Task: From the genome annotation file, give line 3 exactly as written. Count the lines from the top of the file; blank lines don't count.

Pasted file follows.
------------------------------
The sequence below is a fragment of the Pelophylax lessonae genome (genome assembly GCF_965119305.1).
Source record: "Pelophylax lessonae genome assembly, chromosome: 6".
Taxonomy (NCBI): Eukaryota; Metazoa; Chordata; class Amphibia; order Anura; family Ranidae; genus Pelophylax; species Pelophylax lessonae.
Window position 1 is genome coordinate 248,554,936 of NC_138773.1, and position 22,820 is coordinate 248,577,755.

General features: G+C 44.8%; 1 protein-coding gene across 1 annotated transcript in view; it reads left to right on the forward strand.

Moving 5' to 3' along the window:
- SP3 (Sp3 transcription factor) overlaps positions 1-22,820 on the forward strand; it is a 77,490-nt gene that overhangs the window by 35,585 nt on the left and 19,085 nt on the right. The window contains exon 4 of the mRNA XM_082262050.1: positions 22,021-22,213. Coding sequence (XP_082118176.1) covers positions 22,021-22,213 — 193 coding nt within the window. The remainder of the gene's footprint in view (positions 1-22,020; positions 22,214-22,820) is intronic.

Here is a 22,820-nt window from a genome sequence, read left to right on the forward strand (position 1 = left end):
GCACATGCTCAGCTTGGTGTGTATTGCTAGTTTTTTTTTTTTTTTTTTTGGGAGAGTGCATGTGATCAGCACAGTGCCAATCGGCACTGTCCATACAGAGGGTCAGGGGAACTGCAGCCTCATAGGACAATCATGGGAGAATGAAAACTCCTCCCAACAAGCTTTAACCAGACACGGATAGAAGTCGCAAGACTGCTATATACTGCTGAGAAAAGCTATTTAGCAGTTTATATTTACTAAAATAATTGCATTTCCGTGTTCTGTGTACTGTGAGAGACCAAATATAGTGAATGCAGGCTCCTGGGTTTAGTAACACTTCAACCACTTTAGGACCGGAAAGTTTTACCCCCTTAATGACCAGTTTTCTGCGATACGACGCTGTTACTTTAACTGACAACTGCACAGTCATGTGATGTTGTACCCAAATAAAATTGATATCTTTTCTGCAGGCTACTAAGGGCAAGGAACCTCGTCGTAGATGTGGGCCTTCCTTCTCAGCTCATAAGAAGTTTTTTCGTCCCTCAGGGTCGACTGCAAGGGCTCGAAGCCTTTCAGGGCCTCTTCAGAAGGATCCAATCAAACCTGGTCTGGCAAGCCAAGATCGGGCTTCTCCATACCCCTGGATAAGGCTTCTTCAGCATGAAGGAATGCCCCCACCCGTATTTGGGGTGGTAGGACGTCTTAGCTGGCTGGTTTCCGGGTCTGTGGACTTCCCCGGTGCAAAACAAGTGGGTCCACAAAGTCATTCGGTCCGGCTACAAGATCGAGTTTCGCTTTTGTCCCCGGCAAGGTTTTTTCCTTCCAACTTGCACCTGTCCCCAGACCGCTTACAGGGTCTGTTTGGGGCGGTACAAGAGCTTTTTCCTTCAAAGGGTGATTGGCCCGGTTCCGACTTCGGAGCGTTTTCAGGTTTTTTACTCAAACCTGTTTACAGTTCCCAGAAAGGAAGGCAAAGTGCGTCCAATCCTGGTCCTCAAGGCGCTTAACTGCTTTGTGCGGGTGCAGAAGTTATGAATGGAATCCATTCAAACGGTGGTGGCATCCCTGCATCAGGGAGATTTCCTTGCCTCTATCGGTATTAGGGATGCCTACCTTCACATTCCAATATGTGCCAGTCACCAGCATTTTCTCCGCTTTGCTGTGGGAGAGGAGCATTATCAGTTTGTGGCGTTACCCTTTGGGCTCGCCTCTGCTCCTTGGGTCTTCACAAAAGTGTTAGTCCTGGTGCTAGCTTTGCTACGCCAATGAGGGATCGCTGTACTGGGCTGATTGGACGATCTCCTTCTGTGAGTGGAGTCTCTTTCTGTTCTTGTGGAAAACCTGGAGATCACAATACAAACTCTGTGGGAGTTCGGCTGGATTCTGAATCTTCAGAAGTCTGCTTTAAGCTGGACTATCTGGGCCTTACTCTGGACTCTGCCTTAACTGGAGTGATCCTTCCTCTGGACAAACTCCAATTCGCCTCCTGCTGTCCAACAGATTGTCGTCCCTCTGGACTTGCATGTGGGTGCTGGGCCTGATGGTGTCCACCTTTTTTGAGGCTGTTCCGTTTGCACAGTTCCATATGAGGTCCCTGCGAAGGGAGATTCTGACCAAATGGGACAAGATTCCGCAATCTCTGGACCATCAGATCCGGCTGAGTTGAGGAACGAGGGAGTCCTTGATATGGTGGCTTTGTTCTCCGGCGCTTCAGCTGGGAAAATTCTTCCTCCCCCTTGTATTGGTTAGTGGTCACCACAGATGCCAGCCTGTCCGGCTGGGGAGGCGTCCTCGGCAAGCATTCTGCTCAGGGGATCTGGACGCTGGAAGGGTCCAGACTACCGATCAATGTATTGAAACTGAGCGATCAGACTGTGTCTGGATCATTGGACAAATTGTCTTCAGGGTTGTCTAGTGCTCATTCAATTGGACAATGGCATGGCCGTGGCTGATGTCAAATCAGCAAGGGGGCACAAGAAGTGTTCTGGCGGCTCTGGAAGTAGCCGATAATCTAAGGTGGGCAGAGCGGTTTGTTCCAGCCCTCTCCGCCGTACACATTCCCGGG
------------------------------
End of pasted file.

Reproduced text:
Taxonomy (NCBI): Eukaryota; Metazoa; Chordata; class Amphibia; order Anura; family Ranidae; genus Pelophylax; species Pelophylax lessonae.